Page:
Menopause is defined as the time when periods stop permanently. This follows the loss of activity in the ovaries and the permanent cessation of ovulation.
The age at which you will reach menopause is likely to be similar to that at which your mother and grandmother did, since age of menopause is largely genetically determined. The average age at which menopause occurs is 51.3 years and this had not changed over many centuries. The range for the age of menopause is from the age of 48 to 55.
However, what has changed is life expectancy, particularly in the Western world. So, if a woman reaches the age of 54, she can expect to live for another 30 years. This means that the years after menopause may account for as much as 40% of a woman’s life.
In the last ten years before menopause there is an increased variability in the concentration of the normal hormones involved in menstruation and ovulation. This occurs even though periods can seem perfectly normal.
Some women have abrupt changes in these hormones, while others have a gradual change.
The terminology of menopause
- Natural menopause – the permanent cessation of periods (menstruation). This definition is used after 12 months without periods.
- Perimenopause – this is the period just before the final menstrual period, extending through the first year after this. The perimenopause starts as the reproductive hormones start to change. Another way of looking at this time is to say that it starts when the first features of approaching menopause are noticed, to at least one year after the final menstrual period.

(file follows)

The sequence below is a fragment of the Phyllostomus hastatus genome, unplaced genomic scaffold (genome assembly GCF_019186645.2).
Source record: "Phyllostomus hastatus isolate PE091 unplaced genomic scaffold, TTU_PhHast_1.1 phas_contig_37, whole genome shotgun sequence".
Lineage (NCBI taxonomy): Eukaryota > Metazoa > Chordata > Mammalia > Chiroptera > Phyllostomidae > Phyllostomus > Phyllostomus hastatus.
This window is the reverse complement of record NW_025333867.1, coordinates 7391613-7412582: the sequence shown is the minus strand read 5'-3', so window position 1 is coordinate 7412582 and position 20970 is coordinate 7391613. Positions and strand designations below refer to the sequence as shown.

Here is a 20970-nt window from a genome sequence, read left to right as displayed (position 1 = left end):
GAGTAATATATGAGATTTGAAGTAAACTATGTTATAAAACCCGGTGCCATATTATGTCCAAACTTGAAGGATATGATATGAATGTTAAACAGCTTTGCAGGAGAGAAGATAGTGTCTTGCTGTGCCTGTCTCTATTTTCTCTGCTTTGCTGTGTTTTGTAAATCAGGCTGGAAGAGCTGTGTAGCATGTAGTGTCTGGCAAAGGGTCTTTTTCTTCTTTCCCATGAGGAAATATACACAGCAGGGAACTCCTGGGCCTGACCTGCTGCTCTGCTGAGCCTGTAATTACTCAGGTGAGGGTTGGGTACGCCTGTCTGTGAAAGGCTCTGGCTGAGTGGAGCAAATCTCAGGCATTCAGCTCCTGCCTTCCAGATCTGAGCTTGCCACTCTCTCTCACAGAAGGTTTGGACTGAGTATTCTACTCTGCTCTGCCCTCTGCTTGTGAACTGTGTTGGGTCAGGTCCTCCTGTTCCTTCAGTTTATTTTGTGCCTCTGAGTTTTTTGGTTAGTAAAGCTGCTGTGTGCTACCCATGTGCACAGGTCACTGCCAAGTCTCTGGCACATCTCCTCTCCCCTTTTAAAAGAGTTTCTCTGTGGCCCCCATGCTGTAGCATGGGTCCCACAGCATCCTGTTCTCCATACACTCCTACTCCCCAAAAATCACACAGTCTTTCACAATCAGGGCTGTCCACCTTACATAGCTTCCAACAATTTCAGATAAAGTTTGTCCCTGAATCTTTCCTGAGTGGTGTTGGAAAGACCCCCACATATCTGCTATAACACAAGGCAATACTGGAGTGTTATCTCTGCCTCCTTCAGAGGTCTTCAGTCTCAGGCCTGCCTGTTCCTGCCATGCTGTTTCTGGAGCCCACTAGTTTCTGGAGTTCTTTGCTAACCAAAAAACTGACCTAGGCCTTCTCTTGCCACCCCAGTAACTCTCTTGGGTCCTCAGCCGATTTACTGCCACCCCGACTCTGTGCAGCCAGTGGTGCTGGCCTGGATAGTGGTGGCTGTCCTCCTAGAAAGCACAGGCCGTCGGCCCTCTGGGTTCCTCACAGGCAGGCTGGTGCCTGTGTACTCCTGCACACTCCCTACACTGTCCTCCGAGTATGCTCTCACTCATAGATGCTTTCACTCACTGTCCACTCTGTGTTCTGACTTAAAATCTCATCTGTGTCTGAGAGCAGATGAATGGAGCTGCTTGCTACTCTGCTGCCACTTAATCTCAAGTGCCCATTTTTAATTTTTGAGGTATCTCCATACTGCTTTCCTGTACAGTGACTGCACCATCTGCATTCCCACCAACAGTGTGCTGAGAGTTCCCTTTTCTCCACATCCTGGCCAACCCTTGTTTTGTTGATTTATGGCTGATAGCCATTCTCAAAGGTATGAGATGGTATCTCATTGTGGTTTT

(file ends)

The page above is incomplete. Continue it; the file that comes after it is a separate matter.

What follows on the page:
- Premenopause – the entire reproductive period before the final menstrual period.
- Induced menopause – the cessation of periods due to the surgical removal of both ovaries, with or without removal of the womb. The function of the ovaries can also be stopped with medication or radiation, which will also result in induced menopause.
- Premature menopause – natural menopause occurring before the age of 40. This is also called premature ovarian failure.
- Postmenopause – this dates from the time of the final menstrual period and includes both natural and induced menopause.
- Menopausal transition – the portion of the menopause which ends with the final menstrual period.
Climacteric can be a confusing word since in practice it is often used interchangeably with menopause. Strictly speaking, it refers to the period of time when a woman passes through a transition from the reproductive years to the postmenopausal years. It is marked by declining function of the ovaries.
More on the perimenopause
The perimenopause is an important time for many women. This is when you first start to notice changes in your body. Often the first sign of the approaching menopause is loss of the regular cycle of your periods. You may also start to have symptoms such as hot flushes and night sweats.
Once you reach your forties, ovulation becomes erratic. Before ovulation stops altogether, the menstrual cycle often lengthens. This can start anything from two to eight years before menopause. This is the reason that older women often find it more difficult to fall pregnant.
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